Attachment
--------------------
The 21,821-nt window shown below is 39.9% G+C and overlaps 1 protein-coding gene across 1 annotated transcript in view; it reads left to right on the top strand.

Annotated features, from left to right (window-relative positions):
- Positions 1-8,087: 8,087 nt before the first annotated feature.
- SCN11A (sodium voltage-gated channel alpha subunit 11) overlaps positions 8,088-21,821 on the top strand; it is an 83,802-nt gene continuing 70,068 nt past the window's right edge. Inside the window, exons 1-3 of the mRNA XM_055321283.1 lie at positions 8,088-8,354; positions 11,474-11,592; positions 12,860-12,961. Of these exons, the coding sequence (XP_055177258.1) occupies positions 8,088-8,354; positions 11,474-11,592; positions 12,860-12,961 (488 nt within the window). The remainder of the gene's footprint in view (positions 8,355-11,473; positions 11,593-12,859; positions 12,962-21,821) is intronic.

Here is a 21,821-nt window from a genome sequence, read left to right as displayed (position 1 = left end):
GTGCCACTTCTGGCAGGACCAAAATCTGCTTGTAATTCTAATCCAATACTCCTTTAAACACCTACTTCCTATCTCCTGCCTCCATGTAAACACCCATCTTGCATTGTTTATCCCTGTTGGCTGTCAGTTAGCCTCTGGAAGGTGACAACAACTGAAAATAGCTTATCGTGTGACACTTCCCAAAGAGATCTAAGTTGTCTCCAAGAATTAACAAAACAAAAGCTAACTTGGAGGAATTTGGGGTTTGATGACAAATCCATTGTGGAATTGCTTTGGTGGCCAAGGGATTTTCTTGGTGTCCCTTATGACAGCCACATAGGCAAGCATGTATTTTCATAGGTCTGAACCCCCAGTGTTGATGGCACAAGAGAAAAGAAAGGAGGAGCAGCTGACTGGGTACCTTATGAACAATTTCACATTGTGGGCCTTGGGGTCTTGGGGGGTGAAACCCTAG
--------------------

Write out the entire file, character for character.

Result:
The 21,821-nt window shown below is 39.9% G+C and overlaps 1 protein-coding gene across 1 annotated transcript in view; it reads left to right on the top strand.

Annotated features, from left to right (window-relative positions):
- Positions 1-8,087: 8,087 nt before the first annotated feature.
- SCN11A (sodium voltage-gated channel alpha subunit 11) overlaps positions 8,088-21,821 on the top strand; it is an 83,802-nt gene continuing 70,068 nt past the window's right edge. Inside the window, exons 1-3 of the mRNA XM_055321283.1 lie at positions 8,088-8,354; positions 11,474-11,592; positions 12,860-12,961. Of these exons, the coding sequence (XP_055177258.1) occupies positions 8,088-8,354; positions 11,474-11,592; positions 12,860-12,961 (488 nt within the window). The remainder of the gene's footprint in view (positions 8,355-11,473; positions 11,593-12,859; positions 12,962-21,821) is intronic.

Here is a 21,821-nt window from a genome sequence, read left to right as displayed (position 1 = left end):
GTGCCACTTCTGGCAGGACCAAAATCTGCTTGTAATTCTAATCCAATACTCCTTTAAACACCTACTTCCTATCTCCTGCCTCCATGTAAACACCCATCTTGCATTGTTTATCCCTGTTGGCTGTCAGTTAGCCTCTGGAAGGTGACAACAACTGAAAATAGCTTATCGTGTGACACTTCCCAAAGAGATCTAAGTTGTCTCCAAGAATTAACAAAACAAAAGCTAACTTGGAGGAATTTGGGGTTTGATGACAAATCCATTGTGGAATTGCTTTGGTGGCCAAGGGATTTTCTTGGTGTCCCTTATGACAGCCACATAGGCAAGCATGTATTTTCATAGGTCTGAACCCCCAGTGTTGATGGCACAAGAGAAAAGAAAGGAGGAGCAGCTGACTGGGTACCTTATGAACAATTTCACATTGTGGGCCTTGGGGTCTTGGGGGGTGAAACCCTAG